Documents on the International Campaign for Real History
Posted Saturday, June 12, 2010
© Focal Point 2010 David Irving
The salesman tells us that the Low Countries have not really warmed to the Internet. I begin to understand why.
RAINING most of the daylight hours. Dining out with Jaenelle Antas is a delightful ordeal: we enter a lush restaurant, surrounded by elegant guests whose every eye swivels onto her, and the waiters scurry over and test what language she can understand them in -- none. They lay the leather-bound menus in front of her with a practised flourish. The prices, I note, read more like zip codes.
These gourmet chefs then learn that this Minnesotan does not eat meat, nor fish, nor shellfish, nor vegetables; nor drink wine nor alcohol. As though to say, "Climb out of that one, Mister Waiter!" It is difficult for me to keep my temper, or a straight face, depending on my mood that evening.
Monday, June 7, 2010
Knokke (Belgium) - Groningen (Holland)
A DREAM-LADEN night: wild car chases.
Fury at the Belgacom store in Leopold Street, who have sold us a Vodafone Internet "stick" three days ago. Their "four-day" card has expired after fewer than three, with thirty megabytes of download still unused -- the appalling woman at their customer service desk indicates that she could not care less. Her manageress comes over and shows the same attitude, and we are nearly bowled over by the stench of stale tobacco smoke that accompanies her.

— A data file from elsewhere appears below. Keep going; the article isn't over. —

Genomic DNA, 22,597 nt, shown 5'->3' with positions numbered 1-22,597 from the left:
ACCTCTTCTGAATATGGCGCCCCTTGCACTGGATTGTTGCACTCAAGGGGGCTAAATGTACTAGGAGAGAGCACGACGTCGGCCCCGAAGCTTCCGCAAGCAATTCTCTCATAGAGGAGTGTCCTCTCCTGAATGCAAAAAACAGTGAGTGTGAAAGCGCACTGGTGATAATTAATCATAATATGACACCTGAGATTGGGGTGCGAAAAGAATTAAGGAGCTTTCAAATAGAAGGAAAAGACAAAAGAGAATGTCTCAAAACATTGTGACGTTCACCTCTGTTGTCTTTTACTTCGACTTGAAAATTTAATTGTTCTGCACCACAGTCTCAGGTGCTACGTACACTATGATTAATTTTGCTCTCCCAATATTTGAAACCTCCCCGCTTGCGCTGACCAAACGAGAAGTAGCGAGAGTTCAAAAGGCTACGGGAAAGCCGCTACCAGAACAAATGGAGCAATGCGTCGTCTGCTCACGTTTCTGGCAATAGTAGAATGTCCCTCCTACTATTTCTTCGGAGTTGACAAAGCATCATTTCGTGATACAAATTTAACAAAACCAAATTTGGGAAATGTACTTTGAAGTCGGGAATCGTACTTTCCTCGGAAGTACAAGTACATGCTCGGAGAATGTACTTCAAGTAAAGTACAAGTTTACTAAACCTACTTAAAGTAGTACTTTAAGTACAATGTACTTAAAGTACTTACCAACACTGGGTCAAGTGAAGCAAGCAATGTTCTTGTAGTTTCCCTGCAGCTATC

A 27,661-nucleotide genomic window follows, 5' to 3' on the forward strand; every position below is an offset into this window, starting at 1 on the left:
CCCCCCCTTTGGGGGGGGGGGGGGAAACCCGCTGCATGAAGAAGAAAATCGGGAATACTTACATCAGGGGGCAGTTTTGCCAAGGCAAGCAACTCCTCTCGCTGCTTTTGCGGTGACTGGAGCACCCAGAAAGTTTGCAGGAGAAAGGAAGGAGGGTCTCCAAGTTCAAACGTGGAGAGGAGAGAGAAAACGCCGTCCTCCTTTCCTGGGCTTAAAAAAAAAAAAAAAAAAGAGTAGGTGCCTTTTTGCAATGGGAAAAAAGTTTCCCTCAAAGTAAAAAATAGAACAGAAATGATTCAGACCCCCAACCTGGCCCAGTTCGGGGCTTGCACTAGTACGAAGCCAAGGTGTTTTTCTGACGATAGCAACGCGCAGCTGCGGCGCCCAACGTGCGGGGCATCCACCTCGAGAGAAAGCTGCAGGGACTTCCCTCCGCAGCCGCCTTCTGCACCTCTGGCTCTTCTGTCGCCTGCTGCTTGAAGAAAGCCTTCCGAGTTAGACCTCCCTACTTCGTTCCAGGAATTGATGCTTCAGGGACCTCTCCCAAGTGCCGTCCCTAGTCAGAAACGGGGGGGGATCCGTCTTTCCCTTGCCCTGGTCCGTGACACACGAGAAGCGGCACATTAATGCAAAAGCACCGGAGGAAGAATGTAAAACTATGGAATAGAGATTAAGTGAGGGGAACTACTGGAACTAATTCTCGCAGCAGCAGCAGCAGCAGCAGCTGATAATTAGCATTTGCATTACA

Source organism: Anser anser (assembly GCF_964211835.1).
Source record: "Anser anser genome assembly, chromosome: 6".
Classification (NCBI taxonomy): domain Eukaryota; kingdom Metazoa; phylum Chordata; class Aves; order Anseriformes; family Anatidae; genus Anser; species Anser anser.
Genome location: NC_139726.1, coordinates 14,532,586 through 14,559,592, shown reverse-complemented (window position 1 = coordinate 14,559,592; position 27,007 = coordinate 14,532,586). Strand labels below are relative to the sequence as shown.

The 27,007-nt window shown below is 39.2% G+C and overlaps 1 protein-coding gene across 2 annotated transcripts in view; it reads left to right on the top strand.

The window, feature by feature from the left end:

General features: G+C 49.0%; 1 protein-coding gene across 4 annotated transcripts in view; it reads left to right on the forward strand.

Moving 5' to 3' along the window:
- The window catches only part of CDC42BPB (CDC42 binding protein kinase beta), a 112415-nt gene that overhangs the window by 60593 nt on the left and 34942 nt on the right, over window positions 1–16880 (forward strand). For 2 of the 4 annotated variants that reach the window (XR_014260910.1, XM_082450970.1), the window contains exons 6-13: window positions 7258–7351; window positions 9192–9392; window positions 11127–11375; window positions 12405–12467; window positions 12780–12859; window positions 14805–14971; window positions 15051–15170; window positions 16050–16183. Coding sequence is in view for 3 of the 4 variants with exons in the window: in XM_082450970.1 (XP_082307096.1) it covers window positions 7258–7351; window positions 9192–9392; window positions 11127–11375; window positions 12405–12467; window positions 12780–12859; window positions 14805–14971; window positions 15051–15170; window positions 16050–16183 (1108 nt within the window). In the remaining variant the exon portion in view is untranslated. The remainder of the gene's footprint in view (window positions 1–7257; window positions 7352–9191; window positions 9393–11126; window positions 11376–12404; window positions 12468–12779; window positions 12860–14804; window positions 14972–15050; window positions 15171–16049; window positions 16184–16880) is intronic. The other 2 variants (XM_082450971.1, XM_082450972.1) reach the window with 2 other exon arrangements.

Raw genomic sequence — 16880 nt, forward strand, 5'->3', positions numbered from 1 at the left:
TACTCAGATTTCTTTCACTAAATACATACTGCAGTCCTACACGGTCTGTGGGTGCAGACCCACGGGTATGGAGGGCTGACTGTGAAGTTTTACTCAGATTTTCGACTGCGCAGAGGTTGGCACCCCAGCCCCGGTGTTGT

The Phone Store over the road sells us a fifteen-euro top-up, but that turns out not to work either once we hit the Netherlands this evening, despite what the Belgians said. So much for Vodaphone. The salesman tells us that the Low Countries have not really warmed to the Internet. I begin to understand why.
Tuesday, June 8, 2010
Groningen (Holland) - Hannover - Lüneburg (Germany)
THE DUTCH hotel charges six euros ($7.50) for just fifty minutes usage of their Internet, the minimum! Since they also charge for a skimpy breakfast, we flee hungrily at nine a.m.
We discover that our target for today, my old friend the historian Ministerialdirektor a.D. Fritz Tobias, will be home; we drive over to Hannover, Germany, arriving around midday.
He is ninety-eight; a beaky, wiry, fit, alert-eyed old man, he appears unchanged from when I last saw him twenty or more years ago, writing on Joseph Goebbels.
At first he orates fluently about the past -- his past, his wars with the Swiss Professor Walter Hofer, Edouard Calic, and other figures. The case of H W Wicks eventually comes to mind -- the danger of becoming fixated, obsessed with past wrongs done. He still thinks I am wrong about Adolf Hitler's partial ignorance on what Heinrich Himmler was up to.
He has hundreds of ring binders lining the walls of his rooms. There is also an intimidating array, and for an author a frankly depressing one, of thousands of well-thumbed books suffocating the house, lining bookshelves everywhere. It is every wife's nightmare.